• Kellye Crane

    @Jen That is excellent advice! I think it’s natural for many of us to feel like we need to be busy during work hours, and so we find “busy work” to keep us occupied. I was definitely guilty of this myself during the dot-com bust, when – like virtually everyone – I experienced a downturn in my business. Looking back, I realize I should have taken more walks in the park! You are wise to see this so clearly already.

  • http://www.goodhonestdollar.com Andrew

    Kellye,

    The prospect of unemployment is one which will confront many employees across many different countries over the next year or two, and whilst I do not work in the PR profession, I would imagine many within your profession would be particularly vulnerable as firms cut back on discretionary spending.

    Personally, I will face a dilemma of a different kind next year. I am in the fortunate position of having a secure position as an English teacher in South Korea, but still will have to decide whether or not to stay on or return to my home country of Australia as my contract comes up for renewal.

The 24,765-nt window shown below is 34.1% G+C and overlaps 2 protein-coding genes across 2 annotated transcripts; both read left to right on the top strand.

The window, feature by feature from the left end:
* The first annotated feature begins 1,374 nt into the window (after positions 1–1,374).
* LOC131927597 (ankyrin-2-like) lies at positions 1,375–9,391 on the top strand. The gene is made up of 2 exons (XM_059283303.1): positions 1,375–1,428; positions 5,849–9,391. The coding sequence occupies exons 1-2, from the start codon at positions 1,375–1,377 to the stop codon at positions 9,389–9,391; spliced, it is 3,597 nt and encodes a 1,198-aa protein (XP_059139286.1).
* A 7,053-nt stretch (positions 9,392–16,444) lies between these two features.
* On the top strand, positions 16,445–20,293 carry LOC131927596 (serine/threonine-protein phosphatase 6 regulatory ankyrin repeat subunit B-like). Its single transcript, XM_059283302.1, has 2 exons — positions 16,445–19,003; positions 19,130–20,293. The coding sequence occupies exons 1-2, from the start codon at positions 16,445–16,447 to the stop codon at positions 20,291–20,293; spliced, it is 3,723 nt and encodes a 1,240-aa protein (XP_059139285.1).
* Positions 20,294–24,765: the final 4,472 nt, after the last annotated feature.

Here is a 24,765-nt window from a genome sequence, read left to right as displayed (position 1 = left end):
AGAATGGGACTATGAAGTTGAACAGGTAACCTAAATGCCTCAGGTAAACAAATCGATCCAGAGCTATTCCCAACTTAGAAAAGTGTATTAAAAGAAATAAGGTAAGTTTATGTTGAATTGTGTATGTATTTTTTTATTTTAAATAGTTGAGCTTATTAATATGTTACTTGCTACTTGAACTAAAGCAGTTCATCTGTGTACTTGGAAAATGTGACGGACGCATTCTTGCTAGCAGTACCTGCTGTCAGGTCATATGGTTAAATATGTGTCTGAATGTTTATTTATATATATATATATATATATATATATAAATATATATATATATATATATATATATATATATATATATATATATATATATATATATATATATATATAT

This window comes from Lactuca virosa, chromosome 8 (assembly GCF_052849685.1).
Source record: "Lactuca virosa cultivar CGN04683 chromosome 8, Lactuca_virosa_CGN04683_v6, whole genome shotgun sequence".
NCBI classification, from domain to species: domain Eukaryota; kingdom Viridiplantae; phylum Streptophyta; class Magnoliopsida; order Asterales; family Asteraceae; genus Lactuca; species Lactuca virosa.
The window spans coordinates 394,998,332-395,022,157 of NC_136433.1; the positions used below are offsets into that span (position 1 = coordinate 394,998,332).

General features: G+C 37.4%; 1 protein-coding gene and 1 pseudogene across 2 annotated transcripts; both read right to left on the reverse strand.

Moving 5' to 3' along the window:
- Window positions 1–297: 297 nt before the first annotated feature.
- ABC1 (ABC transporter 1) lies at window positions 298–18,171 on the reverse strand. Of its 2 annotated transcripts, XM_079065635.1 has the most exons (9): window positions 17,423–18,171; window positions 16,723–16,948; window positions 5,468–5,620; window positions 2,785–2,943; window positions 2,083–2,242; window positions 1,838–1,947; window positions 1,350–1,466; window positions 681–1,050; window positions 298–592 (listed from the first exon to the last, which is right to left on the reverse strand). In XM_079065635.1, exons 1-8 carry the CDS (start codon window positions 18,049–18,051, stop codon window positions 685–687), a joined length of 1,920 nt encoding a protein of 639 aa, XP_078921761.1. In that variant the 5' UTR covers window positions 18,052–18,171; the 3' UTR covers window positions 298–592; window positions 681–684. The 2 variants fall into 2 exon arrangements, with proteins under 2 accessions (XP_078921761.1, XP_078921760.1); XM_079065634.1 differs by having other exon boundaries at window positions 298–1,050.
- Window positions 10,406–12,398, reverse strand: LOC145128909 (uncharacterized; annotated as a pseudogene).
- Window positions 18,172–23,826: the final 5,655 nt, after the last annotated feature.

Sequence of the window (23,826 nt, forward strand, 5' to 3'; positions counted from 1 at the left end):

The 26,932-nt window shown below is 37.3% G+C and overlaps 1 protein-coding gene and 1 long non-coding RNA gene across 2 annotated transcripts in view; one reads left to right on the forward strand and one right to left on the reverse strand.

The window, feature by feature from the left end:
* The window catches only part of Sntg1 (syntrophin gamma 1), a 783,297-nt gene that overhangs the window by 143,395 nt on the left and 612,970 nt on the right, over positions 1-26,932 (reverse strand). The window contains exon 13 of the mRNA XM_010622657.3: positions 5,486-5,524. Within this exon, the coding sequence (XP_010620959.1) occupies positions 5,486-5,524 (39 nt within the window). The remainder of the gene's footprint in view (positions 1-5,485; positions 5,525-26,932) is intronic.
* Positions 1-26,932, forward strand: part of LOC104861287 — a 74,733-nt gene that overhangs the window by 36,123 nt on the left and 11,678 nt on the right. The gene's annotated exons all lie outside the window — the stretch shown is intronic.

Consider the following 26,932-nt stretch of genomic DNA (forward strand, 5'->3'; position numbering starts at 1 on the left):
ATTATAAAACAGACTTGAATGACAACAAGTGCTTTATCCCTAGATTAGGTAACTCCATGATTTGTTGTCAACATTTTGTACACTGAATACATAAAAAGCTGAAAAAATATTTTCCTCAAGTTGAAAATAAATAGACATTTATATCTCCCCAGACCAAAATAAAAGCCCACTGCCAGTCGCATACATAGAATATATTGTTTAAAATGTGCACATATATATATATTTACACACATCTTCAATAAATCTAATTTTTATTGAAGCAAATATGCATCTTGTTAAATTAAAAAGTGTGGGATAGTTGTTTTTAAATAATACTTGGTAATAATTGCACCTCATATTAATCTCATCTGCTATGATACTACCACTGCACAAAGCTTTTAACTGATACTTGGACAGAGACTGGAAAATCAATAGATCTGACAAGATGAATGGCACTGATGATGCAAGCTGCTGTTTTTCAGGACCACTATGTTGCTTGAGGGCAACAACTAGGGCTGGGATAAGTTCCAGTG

On one hand, I have thoroughly enjoyed my four years in Korea, and difficult times are forecast in the labor market back home. But on the other hand, I just feel that it will be time to move on to the next chapter of my life.

    It might seem crazy to be considering leaving secure employment in these volatile times, but fortune favors the brave and personally, I think that is exactly what I will be doing.

    Andrew’s last blog post..Guest post from Brad Shorr

  • Kellye Crane

    @Andrew “Fortune favors the brave” – I like the way you think! I can’t pretend that I’m always brave, but I’m a big believer in listening to our own internal voices that tell us what feels right. Best of luck!

  • http://www.squidoo.com/pirate-hats John the Pirate – Arrr!

    Good post, I like your writing style! I’ve added http://soloprpro.com/ to my feed reader, and will be reading your posts from now on. Just a quick question – did you design your header image yourself, or have it done professionally? If you had it done by a professional, who was it?